in less than a month, boats belonging to iran's revolutionary guard harassed a u.s. navy ship in the persian gulf. one came within 100 yards, forcing the american ship to change course. back in this country. the fight against the zika virus hit another road block. funding package was blocked by senate democrats yesterday. democrats oppose the bill because republicans added a cut money to planned parenthood. they will begin spraying tomorrow using an insecticide. some say it's banned in europe. and some residents say they would rather take their chances with the virus. >> the impact of the disease is relatively low and when, you know, the solution could be just as bad as the problem. >> the world health organization now says men and women returning from zika-infected areas should practice safe sex for six
a minnesota man will not face murder charges after admitting he abducted, sexually assaulted and killed 11-year-old jacob wetterling nearly 30 years ago. hils -- his detailed admission and killing admission was part after plea deal that is expected to put him behind bars for decades. jamie yuccas reports. >> reporter: after only ten minutes of court proceedings, the prosecutor turned and asked 53-year-old danny heinrich, did you kidnap, al heinrich responded calmly, yes, i did. jacob's parents jerry and patty wetterling sat in the front of the courtroom and listened all of the details of the final moments of their son's life on october 22nd, 1989. heinrich detailed how he drove down a dead-end road and noticed three young boys playing with a flashlight. he approached them and ordered them into a st. joseph, minnesota, ditch. he then told two of the boys to
heinrich handcuffed jacob and put him into the front seat of a vehicle. he took him to a remote location and told him to undress and he sexually assaulted him. heinrich said he saw a nearby police car was patrolling and got close, so he got scared. out of his pocket. he clicked the gun once and a bullet didn't enter out of the chairman and so he shot again and jacob fell to the ground. >> i would like to know jacob's last hours, last minutes. >> reporter: heinrich could face up to 20 years in prison but the big question why wouldn't he face a murder charge? it turns out after 27 years of waiting for answers, the wetterlipping's agreed to offer a plea deal an extraordinary and unprecedented measure so they would finally start to heal. jamie yuccas, cbs news, minneapolis, minnesota. the for-profit college itt tech is closing all of its 130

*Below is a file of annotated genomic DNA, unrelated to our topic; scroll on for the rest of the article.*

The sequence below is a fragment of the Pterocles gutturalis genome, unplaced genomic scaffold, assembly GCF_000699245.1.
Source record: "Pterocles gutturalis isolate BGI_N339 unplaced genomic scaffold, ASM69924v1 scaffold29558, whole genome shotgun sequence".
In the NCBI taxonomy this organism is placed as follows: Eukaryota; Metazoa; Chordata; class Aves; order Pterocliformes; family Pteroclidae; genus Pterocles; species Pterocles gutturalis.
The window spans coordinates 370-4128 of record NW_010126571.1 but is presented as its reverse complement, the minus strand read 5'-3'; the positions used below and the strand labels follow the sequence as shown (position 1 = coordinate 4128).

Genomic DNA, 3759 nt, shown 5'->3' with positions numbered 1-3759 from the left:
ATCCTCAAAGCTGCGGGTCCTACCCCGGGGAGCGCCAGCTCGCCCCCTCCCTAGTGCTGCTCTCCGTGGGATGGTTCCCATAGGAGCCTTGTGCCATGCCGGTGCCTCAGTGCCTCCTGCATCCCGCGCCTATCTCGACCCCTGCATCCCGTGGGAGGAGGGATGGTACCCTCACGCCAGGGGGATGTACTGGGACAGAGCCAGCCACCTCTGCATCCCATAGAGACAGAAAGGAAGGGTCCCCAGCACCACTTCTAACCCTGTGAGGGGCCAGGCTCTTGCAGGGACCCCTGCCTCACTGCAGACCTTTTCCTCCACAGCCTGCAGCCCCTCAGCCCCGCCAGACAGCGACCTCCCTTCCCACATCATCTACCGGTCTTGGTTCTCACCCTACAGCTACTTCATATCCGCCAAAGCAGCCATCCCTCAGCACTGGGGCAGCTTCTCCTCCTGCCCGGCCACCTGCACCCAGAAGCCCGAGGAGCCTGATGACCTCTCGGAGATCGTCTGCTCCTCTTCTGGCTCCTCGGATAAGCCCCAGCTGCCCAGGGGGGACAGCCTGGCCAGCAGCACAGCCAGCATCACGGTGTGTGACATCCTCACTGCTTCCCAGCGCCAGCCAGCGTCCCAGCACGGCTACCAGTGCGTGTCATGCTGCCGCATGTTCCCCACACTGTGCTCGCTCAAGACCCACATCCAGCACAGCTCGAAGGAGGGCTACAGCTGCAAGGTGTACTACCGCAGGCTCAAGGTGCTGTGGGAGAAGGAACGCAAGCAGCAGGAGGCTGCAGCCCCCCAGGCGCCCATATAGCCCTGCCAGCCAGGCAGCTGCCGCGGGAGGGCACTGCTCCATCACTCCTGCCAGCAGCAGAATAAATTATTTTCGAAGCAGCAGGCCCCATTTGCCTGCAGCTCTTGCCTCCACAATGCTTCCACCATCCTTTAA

itt says its hand was forced by sanctions imposed by the department of education. the move affects more than 35,000 students. more than 8,000 itt employees lost their jobs. in august, itt was banned from enrolling new students in order to pay $152 million in repay student loans. roger ailes had no comment after gretchen carlson settled against the former ceo for a reported $20 million. besides the 20 million, fox issued a public apology. two weeks after the suit, ailes was out. he denies the allegations and didn't pay any of the settlement. and fox announced that greta van susteren is no longer with the network. she was among the fox employees who spoke on behalf of ailes. on facebook, she said, fox a few years. bill cosby's sexual
for june. it's the only criminal case against cosby. the accuser said cosby drugged her and molested her. prosecutors want 13 women who cosby allegedly assaulted over the years to testify. the judge says he hasn't decided if they can take the witness stand. coming up on the morning news. an unexpected surprise. an astronaut is back on the earth. this is the "cbs morning news." then i realized managing was all i was doing. when i finally told my doctor, he said humira was for people like me who have tried other medications,... but still experience the symptoms of moderate to severe crohn's disease. in clinical studies, the majority of patients on humira saw significant symptom relief... ...and many achieved remission.